Junior Seau, THE MAN, will be missed

Junior Seau will be remembered by many for his hard-hitting style of play on the field. But his gentle, kind nature off of it is what will leave a lasting impression on many more.

I’m almost embarrassed to be writing this post so late. I was shocked and speechless when I first heard the news. To be honest, as numb as I was in the initial hours after the news, there was no way I could’ve written anything remotely coherent. Then I questioned if the fact that I didn’t personally know him meant I lacked the authority to write on the subject. But in driving to work yesterday, I heard Colin Cowherd (on his show, The Herd) replying to a tweet in which the writer stated something along the lines of “No extraordinary man commits suicide.” What?!? With the wounds still very much fresh in the heart of the thousands–not hundreds, thousands– of people, he had the audacity to say something like that!?!

So, even though I’m certain that I will fall well short of expressing what I and many others feel about Junior Seau, this is my humble and brief attempt to do so. Read more of this post

Run it Back!

Me: “Run it back!”
Him: “You want to switch the teams up a little?”
Me: “Run it back!” (this time throwing, the ball at–um, I mean toward–him)

Anyone who is a competitor, and we all have a little bit of that in us, can relate to that scenario.  You’ve just been whooped.  And at something about which you care at least a little bit (why else would you be playing the game?).  And rather than go home, or sit on the sidelines, or worse yet, take the easy way out and change your team, you want nothing more than to play again.  You want to start over, hit sport’s equivalent of a reset button.  You want to, as they say on the hoop courts, “run it back”.   Read more of this post

Always at the Summit(t)..Always

If you were looking (and listening), Coach Pat Summitt doled out lessons on a lot more than just basketball.

“That’s a bad woman!”  I remember saying that to anyone who would listen after I read Reach for the Summitt several years ago. (Of course, as Run DMC would say, “Not bad meaning bad but bad meaning good” I’d heard about Pat Summitt and respected her as a coach and a leader, mostly from afar since women’s sports weren’t nearly as visible nor as popular as they are today.  She, in fact, was one of the first women in leadership–sports, business, or otherwise–that really captured my attention.  That stare.  That intensity.  Her will to win was unparalleled and the main reason I believe she could have been successful as the first female coach of a major men’s college basketball program, something that has been debated for years.

Today, Pat Summitt officially stepped down as the head coach of the Lady Volunteers (‘Vols’ for those in the know), for more than a decade as popular a draw to the University of Tennessee students and fans as the football or men’s hoops programs.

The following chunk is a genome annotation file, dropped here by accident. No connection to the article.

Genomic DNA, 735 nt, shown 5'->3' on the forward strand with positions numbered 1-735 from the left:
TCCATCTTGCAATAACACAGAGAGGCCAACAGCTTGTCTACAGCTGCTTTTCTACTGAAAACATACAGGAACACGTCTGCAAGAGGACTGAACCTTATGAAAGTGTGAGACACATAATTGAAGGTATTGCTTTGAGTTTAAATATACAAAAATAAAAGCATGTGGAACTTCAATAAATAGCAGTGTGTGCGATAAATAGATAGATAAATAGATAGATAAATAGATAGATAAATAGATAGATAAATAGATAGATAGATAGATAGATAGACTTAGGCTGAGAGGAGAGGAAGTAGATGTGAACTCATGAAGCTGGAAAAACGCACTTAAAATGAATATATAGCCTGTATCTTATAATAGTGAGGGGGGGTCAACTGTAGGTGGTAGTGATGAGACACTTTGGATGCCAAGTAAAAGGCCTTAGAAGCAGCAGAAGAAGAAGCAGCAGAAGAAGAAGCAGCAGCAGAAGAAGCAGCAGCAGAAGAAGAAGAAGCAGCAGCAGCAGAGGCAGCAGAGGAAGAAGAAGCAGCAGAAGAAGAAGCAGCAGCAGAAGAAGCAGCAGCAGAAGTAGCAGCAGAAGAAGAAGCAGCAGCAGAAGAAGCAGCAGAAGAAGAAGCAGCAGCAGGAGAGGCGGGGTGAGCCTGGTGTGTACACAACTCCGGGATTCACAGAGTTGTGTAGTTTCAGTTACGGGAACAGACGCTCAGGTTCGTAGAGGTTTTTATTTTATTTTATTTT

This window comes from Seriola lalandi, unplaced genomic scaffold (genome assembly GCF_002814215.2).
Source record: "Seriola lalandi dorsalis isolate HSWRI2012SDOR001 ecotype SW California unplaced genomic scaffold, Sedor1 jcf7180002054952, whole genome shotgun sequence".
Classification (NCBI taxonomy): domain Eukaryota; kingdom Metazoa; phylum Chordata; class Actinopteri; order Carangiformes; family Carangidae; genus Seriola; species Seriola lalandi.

She leaves behind a remarkable slate of success.  Included on her coaching resume are 8 National Championships; 18 Final Four Appearances; 7 NCAA Coach of the Year and the Naismith Coach of the Century Awards; and the 2012 Presidential Medal of Freedom, the highest honor a United States civilian can receive. Read more of this post

Andrew Luck unleashing some business advice

I was just watching ESPN SportsCenter this morning (while doing some work, of course) and the feature known as (Jon) Gruden’s Camp came on.  In this Exclusive Special ESPN segment, Jon Gruden, the former Super Bowl winning coach, grills college–soon to be professional–quarterbacks.  While footage of the the NFL combine and individual school pro days are meant to showcase athletic ability and skill, this regular segment on ESPN is meant to give fans an idea of the information these quarterbacks are expected to digest and the mental makeup and capacity that is necessary to be successful at the professional level.

This episode’s guest: Andrew Luck, the former Stanford University Quarterback considered by most to be the #1 QB prospect of his generation.  That may be true, but I’m still not convinced I’d pick Luck over Robert Griffin III, who will still probably be selected #2 but is at least now being considered a possibility at the top overall selection.  My thoughts and opinions aside, though, I was very impressed with Luck’s interview with Gruden.  Here were some of my takeaways: Read more of this post

Expectation…Resolution…Action

By: Julie Manriquez

Expectation

My 12-year-old son expected an Xbox 360 for Christmas. Instead he received an emphatic “not gonna happen, Kid!” He persevered with the drive and optimism of a skilled closer, spouting assumptive comments like, “When I have my Xbox, you can use it to make sure I do my homework and my chores.” Wait a minute, isn’t it the JOB of every 12-year-old to—uhhh—do his homework and chores? After discussing with friends their discontent with the game and their kids’ effective behavior, the hubby and I stuck to our guns and kept the “kid crack” out of our home.

Just to clarify, we don’t have a problem with gaming, even the violent or adult varieties. And anyone who knows us knows we are certainly not big on censorship. The kid watched Gladiator at the age of eight at the hubby’s suggestion to get “pumped” for his basketball playoff game!  We simply do not wish to sabotage our kids’ sometimes limited focus on school and their chosen activities; but, even more importantly, we do not wish to rob them of the gift of pure, unadulterated boredom, which every child needs to expend physical energy, inspire creativity, innovation, and passion for something (anything!) larger than they are.

We proudly stood united and much to his chagrin no Xbox miraculously arrived beneath our rather odd left-leaning Christmas tree. Read more of this post